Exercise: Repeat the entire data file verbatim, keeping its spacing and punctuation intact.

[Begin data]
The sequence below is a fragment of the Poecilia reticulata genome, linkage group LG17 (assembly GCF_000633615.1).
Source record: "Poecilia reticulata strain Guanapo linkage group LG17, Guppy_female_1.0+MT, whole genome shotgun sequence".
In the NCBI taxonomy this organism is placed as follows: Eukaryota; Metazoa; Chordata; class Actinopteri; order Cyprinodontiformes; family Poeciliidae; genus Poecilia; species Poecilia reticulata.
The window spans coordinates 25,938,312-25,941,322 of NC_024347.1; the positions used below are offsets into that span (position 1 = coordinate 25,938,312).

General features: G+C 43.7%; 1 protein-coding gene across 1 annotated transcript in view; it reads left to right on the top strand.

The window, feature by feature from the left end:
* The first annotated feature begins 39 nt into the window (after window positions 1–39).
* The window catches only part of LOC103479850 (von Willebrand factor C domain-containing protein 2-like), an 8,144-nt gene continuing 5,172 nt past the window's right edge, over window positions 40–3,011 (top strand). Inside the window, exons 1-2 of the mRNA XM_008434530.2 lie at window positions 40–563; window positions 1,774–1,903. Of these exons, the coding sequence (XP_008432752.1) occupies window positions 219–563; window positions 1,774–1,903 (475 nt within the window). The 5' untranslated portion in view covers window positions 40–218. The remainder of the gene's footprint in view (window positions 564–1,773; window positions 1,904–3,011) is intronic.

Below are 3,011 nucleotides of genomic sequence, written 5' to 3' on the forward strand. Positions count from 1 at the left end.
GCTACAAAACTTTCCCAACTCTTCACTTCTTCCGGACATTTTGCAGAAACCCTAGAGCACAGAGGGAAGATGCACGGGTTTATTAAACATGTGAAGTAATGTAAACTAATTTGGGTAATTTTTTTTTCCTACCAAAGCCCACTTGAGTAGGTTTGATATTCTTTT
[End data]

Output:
The sequence below is a fragment of the Poecilia reticulata genome, linkage group LG17 (assembly GCF_000633615.1).
Source record: "Poecilia reticulata strain Guanapo linkage group LG17, Guppy_female_1.0+MT, whole genome shotgun sequence".
In the NCBI taxonomy this organism is placed as follows: Eukaryota; Metazoa; Chordata; class Actinopteri; order Cyprinodontiformes; family Poeciliidae; genus Poecilia; species Poecilia reticulata.
The window spans coordinates 25,938,312-25,941,322 of NC_024347.1; the positions used below are offsets into that span (position 1 = coordinate 25,938,312).

General features: G+C 43.7%; 1 protein-coding gene across 1 annotated transcript in view; it reads left to right on the top strand.

The window, feature by feature from the left end:
* The first annotated feature begins 39 nt into the window (after window positions 1–39).
* The window catches only part of LOC103479850 (von Willebrand factor C domain-containing protein 2-like), an 8,144-nt gene continuing 5,172 nt past the window's right edge, over window positions 40–3,011 (top strand). Inside the window, exons 1-2 of the mRNA XM_008434530.2 lie at window positions 40–563; window positions 1,774–1,903. Of these exons, the coding sequence (XP_008432752.1) occupies window positions 219–563; window positions 1,774–1,903 (475 nt within the window). The 5' untranslated portion in view covers window positions 40–218. The remainder of the gene's footprint in view (window positions 564–1,773; window positions 1,904–3,011) is intronic.

Below are 3,011 nucleotides of genomic sequence, written 5' to 3' on the forward strand. Positions count from 1 at the left end.
GCTACAAAACTTTCCCAACTCTTCACTTCTTCCGGACATTTTGCAGAAACCCTAGAGCACAGAGGGAAGATGCACGGGTTTATTAAACATGTGAAGTAATGTAAACTAATTTGGGTAATTTTTTTTTCCTACCAAAGCCCACTTGAGTAGGTTTGATATTCTTTT